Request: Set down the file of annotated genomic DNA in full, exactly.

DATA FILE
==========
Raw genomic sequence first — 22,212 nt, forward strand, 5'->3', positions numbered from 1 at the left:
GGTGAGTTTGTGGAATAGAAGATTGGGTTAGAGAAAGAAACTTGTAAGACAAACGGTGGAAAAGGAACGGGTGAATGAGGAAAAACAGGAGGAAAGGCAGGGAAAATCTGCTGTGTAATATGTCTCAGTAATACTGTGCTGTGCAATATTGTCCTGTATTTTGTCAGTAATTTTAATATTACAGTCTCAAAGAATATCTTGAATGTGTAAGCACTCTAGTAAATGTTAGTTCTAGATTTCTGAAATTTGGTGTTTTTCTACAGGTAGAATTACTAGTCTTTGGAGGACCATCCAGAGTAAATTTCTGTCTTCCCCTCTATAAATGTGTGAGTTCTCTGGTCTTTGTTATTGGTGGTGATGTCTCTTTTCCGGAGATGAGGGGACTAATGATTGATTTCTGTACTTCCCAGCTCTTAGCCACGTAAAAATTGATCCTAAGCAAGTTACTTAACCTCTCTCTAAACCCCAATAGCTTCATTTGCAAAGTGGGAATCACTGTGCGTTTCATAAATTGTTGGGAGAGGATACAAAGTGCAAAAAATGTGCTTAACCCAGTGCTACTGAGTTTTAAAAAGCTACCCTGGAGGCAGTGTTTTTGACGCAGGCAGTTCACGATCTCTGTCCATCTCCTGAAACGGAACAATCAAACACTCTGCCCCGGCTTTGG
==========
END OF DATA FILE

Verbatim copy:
Raw genomic sequence first — 22,212 nt, forward strand, 5'->3', positions numbered from 1 at the left:
GGTGAGTTTGTGGAATAGAAGATTGGGTTAGAGAAAGAAACTTGTAAGACAAACGGTGGAAAAGGAACGGGTGAATGAGGAAAAACAGGAGGAAAGGCAGGGAAAATCTGCTGTGTAATATGTCTCAGTAATACTGTGCTGTGCAATATTGTCCTGTATTTTGTCAGTAATTTTAATATTACAGTCTCAAAGAATATCTTGAATGTGTAAGCACTCTAGTAAATGTTAGTTCTAGATTTCTGAAATTTGGTGTTTTTCTACAGGTAGAATTACTAGTCTTTGGAGGACCATCCAGAGTAAATTTCTGTCTTCCCCTCTATAAATGTGTGAGTTCTCTGGTCTTTGTTATTGGTGGTGATGTCTCTTTTCCGGAGATGAGGGGACTAATGATTGATTTCTGTACTTCCCAGCTCTTAGCCACGTAAAAATTGATCCTAAGCAAGTTACTTAACCTCTCTCTAAACCCCAATAGCTTCATTTGCAAAGTGGGAATCACTGTGCGTTTCATAAATTGTTGGGAGAGGATACAAAGTGCAAAAAATGTGCTTAACCCAGTGCTACTGAGTTTTAAAAAGCTACCCTGGAGGCAGTGTTTTTGACGCAGGCAGTTCACGATCTCTGTCCATCTCCTGAAACGGAACAATCAAACACTCTGCCCCGGCTTTGG